Tag Archives: book covers

Friday Faceoff – Where there’s fire there’s…

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This meme was started by Books by Proxy, whose fabulous idea was to compare UK and US book covers and decide which is we prefer. This week the theme is a cover featuring smoke, so I’ve selected Smoke – see my review here – by Dan Vyleta.

 

This edition was produced by Doubleday in May 2016. The impressionistic view of the Houses of Parliament with the Thames in the foreground is beautiful, though feels more like fog than the sooty, unpleasant excretion caused by wicked, impure thoughts of the novel. While it is attractive, with plenty of eye appeal, I’m not sure it adequately portrays the novel.

 

Published in July 2016 by W & N, this cover is extremely effective. The black cover contrasts nicely with the wisping threads of smoke rising off the stylised S and its very simplicity sets it apart. I really like this one.

 

This edition, published by Anchor Books in June 2017, is really disturbing. The person seems to be consumed by the thick, black smoke pouring off him, leaving only his feet uncovered. This one is my favourite – another elegant and simple design, I think the image is both compelling and eerie.

 

This paperback edition, produced by W & N Books in April 2017, is a variation on the second cover, and the extra touch of colour makes it even more attractive. I like the grey cover and the deep blue curls of smoke, which look both beautiful and menacing. This cover is a very close second, to the extent that I nearly rolled a dice to see which would be my favourite this week.

 

This Swedish cover, published in September 2016 by Albert Bonniers Förlag, has taken the story as the cover’s reference. A Victorian street scene is enveloped in thick, choking smoke and the sepia tones complete the period feel, which gives the cover an extra sense of authenticity. Once more, this is a well designed, attractive cover. Quite often, I’m reasonably certain that I’ll know which cover will turn out to be the favourite – however, today I haven’t a clue. Which is your favourite? I’m very much looking forward to finding out!

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Friday Faceoff – The more I see, the less I know for sure…

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As luck would have it – I was running behind and hadn’t completely written up my Friday Faceoff yesterday before the internet went down – for the rest of the day. Thank you Sky for picking and choosing WHICH of your customers got the advance notification that you would be messing around with the phone lines (my sister did get the warning text – I didn’t!). So this article didn’t get posted and please accept my apologies for the lack of interaction on the blog in general…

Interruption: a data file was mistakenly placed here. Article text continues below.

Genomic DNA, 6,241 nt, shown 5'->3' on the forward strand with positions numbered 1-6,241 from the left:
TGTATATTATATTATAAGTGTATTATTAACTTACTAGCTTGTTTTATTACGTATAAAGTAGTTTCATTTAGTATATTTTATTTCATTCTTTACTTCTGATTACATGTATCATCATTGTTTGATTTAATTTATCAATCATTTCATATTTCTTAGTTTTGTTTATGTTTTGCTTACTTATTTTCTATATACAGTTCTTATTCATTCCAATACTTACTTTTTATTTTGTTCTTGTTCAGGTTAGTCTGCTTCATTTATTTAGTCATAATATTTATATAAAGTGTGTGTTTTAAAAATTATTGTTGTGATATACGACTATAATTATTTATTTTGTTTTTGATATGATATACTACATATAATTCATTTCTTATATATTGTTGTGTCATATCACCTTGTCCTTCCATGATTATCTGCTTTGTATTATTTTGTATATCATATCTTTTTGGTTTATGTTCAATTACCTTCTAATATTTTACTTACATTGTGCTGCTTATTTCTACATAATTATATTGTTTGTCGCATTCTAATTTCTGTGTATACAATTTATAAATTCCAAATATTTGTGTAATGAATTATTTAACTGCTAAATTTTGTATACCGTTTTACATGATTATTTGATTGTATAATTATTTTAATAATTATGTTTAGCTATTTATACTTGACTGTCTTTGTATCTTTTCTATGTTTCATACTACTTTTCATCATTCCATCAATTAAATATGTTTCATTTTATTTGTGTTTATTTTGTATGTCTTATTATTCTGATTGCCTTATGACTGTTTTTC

This meme was started by Books by Proxy, whose fabulous idea was to compare UK and US book covers and decide which is we prefer. This week the theme is a cover featuring a panorama, so I’ve selected Cryoburn – Book 14 of the Vorkosigan Saga by Lois McMaster Bujold.

 

This Hardcover edition was produced by Baen in October 2010. It’s a panorama of the edifice where thousands upon thousands of people are stored in cryogenic stasis, which is the setting for this particular murder mystery. It’s a classic Baen cover, with large, blocky lettering featuring the author and title font. In this case, it’s shame they are quite so large as they blot out a lot of the excellent cover art – but it’s Baen’s trademark and I can’t fault them for their astute marketing model.

 

This Kindle edition was published in May 20111 and is, quite frankly, horrible. The clunky, charmless effort gives no hint about the genre or the fact this book is part of a highly successful series and an awesome read.

 

This Croatian edition, published by Algoritam in 2010, has attempted to recreate the vast scale of the cryostasis repository with Miles walking down one of the aisles. I’m interested to see that there is some attempt to depict his physical deformities, which is something the US covers often don’t do – although he is still without his cane. However, it is rather crude, even though it’s miles better than that dreadful, blobby egg-timer shown on the previous cover.

 

This edition, produced by Blackstone Audiobooks in October 2010 has taken the original cover and tweaked it, so that the title and author fonts don’t cosh you between the eyes. The result is a far classier version of the original cover which also shows the wonderful artwork. This is my favourite cover.

 

This French cover was published in November 2011 by J’ai Lu. I really like this cover. The dark tones reflect the fact we are dealing with a futuristic cemetery and the birds-eye view creates an eye-catching effect. They have even managed to give an echo of the Baen treatment of the title font without blotting out too much of the action – this is a very close contender for the top spot for me this week – which is your favourite?

Cover reveal – Dying for Space – shiny, new and more appealing!